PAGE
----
Actor John Wayne, left, speaks with Maj. Gen. Graves B. Erskine during the filming of “Sands of Iwo Jima” in 1949. (Marine Corps photo)

President Trump had a John Wayne moment Friday.

In his latest warning to North Korean leader Kim Jong Un, Trump declared the American military “locked and loaded,” and equipped with “solutions” if Kim’s increasingly isolated regime refuses to cease its nuclear provocations.

In doing so, the commander in chief evoked lingo popularized by the Duke but long used by U.S. troops in combat and those training for war.

The expression is used among many shooting enthusiasts, too. But it was Wayne, portraying Marine Sgt. John Stryker in the World War II film “Sands of Iwo Jima,” who introduced “lock and load” to the broader American lexicon in 1949.

The expression appears at least three times in the film: twice as the Marines gird for battle, and once when Wayne’s character is offered a drink of bourbon. “Lock and load, boy,” the Duke enthusiastically replies. “Lock and load.”

The White House did not respond to questions seeking insight into Trump’s decision to use the expression in his tweet Friday, and whether “lock and load” is something he says routinely.

Trump has long admired Wayne, however. He has used Twitter previously to share inspiring quotes from the Duke — “Courage is being scared to death, but saddling up anyway” — and to publicize an endorsement from the late actor’s daughter ahead of last year’s Republican primaries.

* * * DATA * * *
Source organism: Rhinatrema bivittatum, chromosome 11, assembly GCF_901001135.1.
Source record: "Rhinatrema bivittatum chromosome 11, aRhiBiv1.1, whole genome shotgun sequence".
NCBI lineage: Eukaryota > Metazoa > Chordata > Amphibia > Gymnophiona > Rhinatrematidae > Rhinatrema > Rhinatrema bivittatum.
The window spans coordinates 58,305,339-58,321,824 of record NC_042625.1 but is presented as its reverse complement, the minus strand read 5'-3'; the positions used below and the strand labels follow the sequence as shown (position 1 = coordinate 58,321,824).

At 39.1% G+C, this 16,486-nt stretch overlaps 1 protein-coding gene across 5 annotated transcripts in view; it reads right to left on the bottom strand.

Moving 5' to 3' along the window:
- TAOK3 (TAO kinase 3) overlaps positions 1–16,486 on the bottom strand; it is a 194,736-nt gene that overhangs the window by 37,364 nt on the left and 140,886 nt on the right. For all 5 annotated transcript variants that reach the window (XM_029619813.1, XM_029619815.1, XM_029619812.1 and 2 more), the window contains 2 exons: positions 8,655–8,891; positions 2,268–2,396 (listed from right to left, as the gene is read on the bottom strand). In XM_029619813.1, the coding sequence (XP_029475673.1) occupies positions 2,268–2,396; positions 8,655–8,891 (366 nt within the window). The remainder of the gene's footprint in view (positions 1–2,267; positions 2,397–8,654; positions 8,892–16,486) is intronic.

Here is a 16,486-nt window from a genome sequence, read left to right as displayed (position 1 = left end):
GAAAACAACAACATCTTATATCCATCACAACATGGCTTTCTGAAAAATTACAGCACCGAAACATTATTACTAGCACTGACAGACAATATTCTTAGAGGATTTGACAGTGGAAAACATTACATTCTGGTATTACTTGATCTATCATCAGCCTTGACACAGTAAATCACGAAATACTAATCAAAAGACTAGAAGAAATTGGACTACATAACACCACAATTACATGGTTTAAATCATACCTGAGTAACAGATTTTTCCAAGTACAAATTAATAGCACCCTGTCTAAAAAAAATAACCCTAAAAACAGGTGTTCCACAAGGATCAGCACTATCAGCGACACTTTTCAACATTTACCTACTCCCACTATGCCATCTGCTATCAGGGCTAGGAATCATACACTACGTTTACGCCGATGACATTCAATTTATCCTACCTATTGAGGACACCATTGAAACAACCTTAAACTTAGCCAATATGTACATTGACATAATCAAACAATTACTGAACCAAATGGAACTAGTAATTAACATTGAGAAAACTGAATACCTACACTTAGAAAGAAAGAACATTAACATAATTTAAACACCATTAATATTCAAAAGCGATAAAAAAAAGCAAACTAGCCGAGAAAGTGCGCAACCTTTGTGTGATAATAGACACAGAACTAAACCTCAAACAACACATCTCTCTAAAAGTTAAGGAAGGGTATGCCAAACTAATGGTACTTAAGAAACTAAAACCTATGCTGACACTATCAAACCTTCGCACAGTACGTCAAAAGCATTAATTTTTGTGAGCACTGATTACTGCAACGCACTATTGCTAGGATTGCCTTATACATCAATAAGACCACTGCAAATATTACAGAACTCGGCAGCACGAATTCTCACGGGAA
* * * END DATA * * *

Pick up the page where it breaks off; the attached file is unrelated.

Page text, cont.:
It’s tough to nail down precisely where the expression originated. Questions to that end come up frequently on firearms message boards.

The Oxford English Dictionary cites a news article, published by the New York Times in November 1940, that references a military range officer who “boomed through his microphone, ‘Lock and Load.’ ” Another forum suggests the expression could date to the late-1800s.

Often, such discussions point to an entry on the Saving Private Ryan Online Encyclopedia, a site created by fans of the 1998 World War II drama starring Tom Hanks. That site defines the term thus:

One explanation comes from the actions needed to prepare a flint lock rifle for firing. In order to safely load a rifle of this type it was necessary to position the firing mechanism in a locked position, after which the gun powder and ball could be safely loaded into the rifle barrel without any chance of the rifle misfiring.

The second explanation is that the phrase originated during World War II to describe the preparations required to fire an M1 Garand rifle. After an ammunition clip was loaded into the rifle the bolt automatically moved forward in order to lock a round into the chamber.

The Marine Corps Silent Drill platoon performs during an evening parade at Marine Barracks Washington on May 1, 2015. (Lance Cpl. Kayla V. McTaw)

The military no longer fields the M1 Garand to its operational units, though the rifle still appears at ceremonial events.

And while the expression remains relevant on military rifle ranges, “lock and load” is used less frequently on the battlefield. Rather, most combat units have a color-coded system to signify a weapon’s status. For rifles, green means it’s unloaded. Amber indicates a magazine is inserted. Red signals a round is inside the barrel.

Still, the expression remains deeply ingrained in the military’s vernacular, said Gen. Charles Krulak, who spent 36 years in the Marines and served as the service’s commandant before retiring in 1999. His wife even says it when responding affirmatively to some questions — as the Duke did when agreeing to join his buddy for a drink.

The president’s rhetoric is “not always helpful,” Krulak told The Washington Post, saying he does not believe it implies military action is imminent. Nevertheless, he added, no one should confuse what “locked and loaded” signifies.

“It’s been used by men, and now women, literally going into combat,” he said. “When they’re moving toward the sound of guns — and the smell of cordite.”

Mike Rosenwald and Alex Horton contributed to this report.

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